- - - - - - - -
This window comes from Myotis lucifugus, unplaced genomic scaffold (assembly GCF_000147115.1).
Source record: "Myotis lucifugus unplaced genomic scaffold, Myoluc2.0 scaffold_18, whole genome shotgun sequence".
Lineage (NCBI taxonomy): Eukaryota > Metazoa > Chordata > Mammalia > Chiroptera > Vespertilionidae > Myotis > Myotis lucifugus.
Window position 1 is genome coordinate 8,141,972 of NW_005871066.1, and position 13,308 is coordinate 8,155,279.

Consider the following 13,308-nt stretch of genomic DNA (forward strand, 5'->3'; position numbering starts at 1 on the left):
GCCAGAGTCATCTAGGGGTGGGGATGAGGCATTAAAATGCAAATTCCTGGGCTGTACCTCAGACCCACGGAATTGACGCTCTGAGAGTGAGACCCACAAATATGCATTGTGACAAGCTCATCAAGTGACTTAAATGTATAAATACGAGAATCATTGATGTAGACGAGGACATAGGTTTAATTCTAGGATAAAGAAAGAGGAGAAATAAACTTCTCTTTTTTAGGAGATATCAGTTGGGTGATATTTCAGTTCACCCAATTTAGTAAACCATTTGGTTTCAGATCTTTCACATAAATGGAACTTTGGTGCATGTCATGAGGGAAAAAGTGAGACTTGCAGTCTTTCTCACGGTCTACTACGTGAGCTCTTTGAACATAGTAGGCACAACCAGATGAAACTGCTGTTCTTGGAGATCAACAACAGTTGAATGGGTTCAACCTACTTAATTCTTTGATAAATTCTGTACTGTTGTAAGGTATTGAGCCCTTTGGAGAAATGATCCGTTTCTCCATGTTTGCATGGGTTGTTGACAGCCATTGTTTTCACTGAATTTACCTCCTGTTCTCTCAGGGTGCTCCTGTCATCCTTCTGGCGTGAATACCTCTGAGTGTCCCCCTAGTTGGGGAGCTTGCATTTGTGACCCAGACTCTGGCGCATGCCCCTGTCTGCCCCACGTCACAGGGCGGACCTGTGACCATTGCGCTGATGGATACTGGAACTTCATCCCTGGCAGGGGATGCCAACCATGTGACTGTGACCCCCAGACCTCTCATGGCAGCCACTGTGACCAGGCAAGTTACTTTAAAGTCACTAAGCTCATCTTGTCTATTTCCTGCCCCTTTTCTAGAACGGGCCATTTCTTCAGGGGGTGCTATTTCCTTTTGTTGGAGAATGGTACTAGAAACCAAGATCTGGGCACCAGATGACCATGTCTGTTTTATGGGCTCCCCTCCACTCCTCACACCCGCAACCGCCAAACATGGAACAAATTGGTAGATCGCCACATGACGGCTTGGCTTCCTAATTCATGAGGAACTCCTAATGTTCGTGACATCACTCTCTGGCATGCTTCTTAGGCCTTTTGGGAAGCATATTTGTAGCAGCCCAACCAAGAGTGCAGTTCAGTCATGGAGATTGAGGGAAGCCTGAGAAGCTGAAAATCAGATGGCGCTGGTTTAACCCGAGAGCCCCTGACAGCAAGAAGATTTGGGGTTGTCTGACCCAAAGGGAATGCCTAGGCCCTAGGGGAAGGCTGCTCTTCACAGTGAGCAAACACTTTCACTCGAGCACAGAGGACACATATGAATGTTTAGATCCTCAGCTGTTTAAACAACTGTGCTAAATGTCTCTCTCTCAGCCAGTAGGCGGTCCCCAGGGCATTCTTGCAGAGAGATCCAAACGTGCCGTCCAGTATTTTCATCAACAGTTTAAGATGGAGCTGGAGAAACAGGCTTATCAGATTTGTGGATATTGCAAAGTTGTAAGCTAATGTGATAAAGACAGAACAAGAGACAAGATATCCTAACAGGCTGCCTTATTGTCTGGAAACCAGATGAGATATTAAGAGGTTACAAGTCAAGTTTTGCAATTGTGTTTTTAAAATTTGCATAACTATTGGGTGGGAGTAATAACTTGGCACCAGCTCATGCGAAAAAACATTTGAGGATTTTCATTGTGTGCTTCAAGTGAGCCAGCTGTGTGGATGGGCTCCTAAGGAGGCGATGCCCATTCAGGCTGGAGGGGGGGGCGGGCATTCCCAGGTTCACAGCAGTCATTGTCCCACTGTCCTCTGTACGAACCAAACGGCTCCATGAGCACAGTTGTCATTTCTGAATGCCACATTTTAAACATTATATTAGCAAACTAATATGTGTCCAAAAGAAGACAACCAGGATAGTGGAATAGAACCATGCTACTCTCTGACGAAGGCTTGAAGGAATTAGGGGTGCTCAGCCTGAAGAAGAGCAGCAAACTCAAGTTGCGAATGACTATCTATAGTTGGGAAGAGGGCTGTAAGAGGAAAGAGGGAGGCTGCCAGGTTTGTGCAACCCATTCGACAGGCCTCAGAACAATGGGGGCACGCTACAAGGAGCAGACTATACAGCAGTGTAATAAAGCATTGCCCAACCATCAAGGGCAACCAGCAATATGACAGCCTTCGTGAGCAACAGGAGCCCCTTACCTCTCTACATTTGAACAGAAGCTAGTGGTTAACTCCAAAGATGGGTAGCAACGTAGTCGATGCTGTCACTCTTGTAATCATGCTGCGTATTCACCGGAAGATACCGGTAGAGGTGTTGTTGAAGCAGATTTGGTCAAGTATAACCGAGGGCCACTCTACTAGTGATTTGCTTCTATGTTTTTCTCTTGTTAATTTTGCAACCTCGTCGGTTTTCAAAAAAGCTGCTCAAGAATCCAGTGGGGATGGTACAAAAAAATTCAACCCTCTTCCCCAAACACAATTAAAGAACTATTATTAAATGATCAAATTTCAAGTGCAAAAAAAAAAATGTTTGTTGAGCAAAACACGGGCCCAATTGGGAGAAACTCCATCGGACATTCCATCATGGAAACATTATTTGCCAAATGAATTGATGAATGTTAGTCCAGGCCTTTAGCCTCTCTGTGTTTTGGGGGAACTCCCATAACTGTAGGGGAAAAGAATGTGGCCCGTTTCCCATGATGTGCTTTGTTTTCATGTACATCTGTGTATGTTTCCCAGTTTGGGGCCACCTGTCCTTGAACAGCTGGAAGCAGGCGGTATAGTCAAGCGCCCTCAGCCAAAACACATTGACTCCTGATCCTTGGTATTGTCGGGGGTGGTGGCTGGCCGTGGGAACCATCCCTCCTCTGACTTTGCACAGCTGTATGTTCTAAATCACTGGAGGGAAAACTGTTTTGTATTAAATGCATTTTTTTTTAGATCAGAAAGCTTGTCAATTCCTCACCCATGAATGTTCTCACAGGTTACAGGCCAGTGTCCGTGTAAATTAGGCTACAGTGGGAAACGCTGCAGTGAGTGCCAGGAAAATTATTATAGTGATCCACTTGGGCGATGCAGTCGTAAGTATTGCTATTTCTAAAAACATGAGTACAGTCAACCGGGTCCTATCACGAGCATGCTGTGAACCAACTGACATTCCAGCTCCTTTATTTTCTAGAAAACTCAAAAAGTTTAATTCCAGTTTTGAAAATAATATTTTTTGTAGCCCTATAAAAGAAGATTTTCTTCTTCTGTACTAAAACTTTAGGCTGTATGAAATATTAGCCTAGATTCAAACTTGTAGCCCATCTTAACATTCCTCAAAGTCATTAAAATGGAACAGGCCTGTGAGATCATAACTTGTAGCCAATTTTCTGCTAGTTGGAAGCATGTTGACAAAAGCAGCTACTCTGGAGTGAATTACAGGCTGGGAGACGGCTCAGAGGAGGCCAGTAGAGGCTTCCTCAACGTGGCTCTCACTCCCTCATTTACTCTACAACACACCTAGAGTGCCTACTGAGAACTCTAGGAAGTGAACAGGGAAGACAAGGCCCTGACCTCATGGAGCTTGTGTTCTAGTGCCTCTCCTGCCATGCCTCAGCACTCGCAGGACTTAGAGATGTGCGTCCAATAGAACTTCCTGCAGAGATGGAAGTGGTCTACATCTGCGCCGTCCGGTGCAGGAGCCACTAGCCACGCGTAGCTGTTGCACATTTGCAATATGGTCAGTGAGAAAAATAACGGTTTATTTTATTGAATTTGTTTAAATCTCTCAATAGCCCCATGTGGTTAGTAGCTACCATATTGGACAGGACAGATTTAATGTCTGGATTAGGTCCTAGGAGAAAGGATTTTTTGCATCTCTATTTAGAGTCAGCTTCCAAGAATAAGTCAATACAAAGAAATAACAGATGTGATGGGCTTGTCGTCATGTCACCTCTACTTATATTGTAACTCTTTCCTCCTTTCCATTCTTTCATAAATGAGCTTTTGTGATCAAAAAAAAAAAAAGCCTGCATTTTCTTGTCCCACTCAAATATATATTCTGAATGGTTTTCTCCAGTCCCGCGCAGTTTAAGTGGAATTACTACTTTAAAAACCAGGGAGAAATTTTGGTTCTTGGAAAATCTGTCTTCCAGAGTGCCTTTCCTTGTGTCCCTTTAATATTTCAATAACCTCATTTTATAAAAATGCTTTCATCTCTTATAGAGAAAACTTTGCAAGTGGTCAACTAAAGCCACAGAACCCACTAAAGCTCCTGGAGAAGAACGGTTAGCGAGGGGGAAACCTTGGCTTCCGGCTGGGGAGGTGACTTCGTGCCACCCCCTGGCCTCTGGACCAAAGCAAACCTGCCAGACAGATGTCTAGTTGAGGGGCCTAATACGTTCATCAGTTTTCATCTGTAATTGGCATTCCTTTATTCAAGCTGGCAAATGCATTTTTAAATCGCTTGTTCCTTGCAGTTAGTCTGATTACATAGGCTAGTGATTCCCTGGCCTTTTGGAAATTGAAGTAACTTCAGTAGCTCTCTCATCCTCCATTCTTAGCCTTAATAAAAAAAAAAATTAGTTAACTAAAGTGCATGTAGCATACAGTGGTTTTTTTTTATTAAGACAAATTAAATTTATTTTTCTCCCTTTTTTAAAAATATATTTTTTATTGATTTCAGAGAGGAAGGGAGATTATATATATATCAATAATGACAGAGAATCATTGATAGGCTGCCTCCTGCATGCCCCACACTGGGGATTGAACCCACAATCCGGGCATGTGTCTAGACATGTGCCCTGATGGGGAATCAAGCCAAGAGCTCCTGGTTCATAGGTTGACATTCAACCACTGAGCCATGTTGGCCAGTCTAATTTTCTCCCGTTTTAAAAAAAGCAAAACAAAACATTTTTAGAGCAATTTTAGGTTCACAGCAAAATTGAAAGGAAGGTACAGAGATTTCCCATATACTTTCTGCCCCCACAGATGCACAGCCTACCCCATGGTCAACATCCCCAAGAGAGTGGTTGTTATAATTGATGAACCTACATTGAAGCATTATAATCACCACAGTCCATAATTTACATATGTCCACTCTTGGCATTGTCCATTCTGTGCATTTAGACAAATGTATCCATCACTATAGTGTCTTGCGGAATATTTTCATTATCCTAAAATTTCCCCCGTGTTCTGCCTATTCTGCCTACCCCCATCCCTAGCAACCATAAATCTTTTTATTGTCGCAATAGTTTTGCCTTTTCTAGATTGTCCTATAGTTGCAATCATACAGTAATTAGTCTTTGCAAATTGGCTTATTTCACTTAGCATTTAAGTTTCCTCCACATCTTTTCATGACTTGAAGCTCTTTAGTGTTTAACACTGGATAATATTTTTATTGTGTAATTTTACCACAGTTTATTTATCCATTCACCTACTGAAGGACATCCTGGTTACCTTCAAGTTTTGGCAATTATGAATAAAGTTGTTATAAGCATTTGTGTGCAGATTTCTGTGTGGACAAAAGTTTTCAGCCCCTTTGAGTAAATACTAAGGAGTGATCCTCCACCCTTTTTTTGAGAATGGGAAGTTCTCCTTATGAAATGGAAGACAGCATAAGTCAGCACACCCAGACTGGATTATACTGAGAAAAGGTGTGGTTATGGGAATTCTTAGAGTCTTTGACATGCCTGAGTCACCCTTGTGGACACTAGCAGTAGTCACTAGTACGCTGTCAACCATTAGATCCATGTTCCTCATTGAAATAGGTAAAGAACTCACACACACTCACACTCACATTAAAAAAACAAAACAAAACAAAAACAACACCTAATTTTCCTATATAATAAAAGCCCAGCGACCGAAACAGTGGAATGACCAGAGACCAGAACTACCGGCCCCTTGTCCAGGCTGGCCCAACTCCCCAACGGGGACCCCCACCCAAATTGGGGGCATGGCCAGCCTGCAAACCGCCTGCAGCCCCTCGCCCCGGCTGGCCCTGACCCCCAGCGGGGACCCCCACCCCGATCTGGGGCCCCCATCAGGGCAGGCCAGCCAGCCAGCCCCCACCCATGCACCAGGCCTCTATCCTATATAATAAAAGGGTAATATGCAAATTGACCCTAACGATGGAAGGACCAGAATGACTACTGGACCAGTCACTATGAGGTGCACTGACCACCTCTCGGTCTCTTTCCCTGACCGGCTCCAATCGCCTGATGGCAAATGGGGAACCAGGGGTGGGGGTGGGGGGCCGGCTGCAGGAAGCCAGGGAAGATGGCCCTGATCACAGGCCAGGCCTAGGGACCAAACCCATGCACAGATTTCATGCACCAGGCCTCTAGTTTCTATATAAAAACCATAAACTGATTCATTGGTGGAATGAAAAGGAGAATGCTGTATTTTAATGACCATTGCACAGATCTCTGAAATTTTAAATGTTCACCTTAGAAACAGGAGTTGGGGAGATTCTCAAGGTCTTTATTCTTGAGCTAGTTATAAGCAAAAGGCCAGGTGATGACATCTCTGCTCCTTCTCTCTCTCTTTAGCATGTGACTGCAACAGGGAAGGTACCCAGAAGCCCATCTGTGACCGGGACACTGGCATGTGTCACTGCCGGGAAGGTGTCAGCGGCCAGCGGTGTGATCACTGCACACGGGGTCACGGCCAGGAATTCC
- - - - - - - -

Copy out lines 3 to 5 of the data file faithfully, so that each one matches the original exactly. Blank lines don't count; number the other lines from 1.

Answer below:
Lineage (NCBI taxonomy): Eukaryota > Metazoa > Chordata > Mammalia > Chiroptera > Vespertilionidae > Myotis > Myotis lucifugus.
Window position 1 is genome coordinate 8,141,972 of NW_005871066.1, and position 13,308 is coordinate 8,155,279.

Consider the following 13,308-nt stretch of genomic DNA (forward strand, 5'->3'; position numbering starts at 1 on the left):